Popular Mechanics even listed the Superior Dome as one of the 20 most impressive wooden structures in the world back in 2016.
“Recently, I had someone from Northern Arizona University talk trash with me about their dome," said Derek Hall, the university's chief marketing officer.
"They were like, ‘Who says yours is the biggest?’ and we were just kind of talking trash back and forth. We got them (beat) by 10 meters in diameter.”
In all, 781 Douglas Fir beams were used to construct the Superior Dome.
“I was giving a tour to someone last winter," Hall said. "We were walking up to the building, and a big chunk of snow starts sliding off the top. (The snow) hit one of the points of the building.
“It was kind of crazy, but it’s built to do that. Our snow slides off onto the ground. That’s why we need it that way.”
Memorial Gymnasium (Nashville) - Vanderbilt Men's and women's basketball
From the sideline to the last row of seats, Memorial Gymnasium at Vanderbilt University looks vastly different from other college basketball arenas. That's because it was built as a "combination gymnasium and concert hall."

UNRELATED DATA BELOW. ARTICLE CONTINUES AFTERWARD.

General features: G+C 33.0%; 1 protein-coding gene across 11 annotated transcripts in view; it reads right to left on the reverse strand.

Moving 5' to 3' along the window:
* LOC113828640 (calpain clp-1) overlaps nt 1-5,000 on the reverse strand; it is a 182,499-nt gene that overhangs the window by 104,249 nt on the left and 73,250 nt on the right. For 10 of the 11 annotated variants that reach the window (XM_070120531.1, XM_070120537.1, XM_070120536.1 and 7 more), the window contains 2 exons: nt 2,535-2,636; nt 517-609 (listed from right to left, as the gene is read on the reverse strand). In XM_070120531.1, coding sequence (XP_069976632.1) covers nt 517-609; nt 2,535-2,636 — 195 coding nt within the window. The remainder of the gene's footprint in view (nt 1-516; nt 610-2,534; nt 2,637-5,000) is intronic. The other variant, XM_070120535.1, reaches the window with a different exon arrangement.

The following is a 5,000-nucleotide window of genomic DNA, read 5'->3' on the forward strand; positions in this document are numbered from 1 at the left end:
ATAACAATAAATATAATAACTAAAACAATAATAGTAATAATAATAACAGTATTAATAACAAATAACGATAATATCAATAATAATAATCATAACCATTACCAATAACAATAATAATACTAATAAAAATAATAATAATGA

Like Williams Arena, the court inside Memorial is raised above floor level. But Vanderbilt's hardwood extends well beyond the required dimensions. Think of it as what foul territory is to a baseball diamond.
If a player dives out of bounds for a loose ball, he or she won't fall off a two-foot drop or crash into any court-side seats.
In fact Memorial Gymnasium's court might be the only structural identifier that basketball is played there. Missing is a 360-degree bowl with seating all around. Instead, four massive walls at each corner protrude outward, and partially obstruct the view of the adjacent sections.
It's as if somebody took four separate opera theaters and jammed the insides of them together. And yet, that's part of what makes it so special.
Fans aren't the only ones with an unusual view of the action.
The team's benches are located behind the baseline, with one on each end of the floor. Not long ago, head coaches were relegated to a baseline-version of the coach's box. That box was extended at the beginning of the 2015-16 season.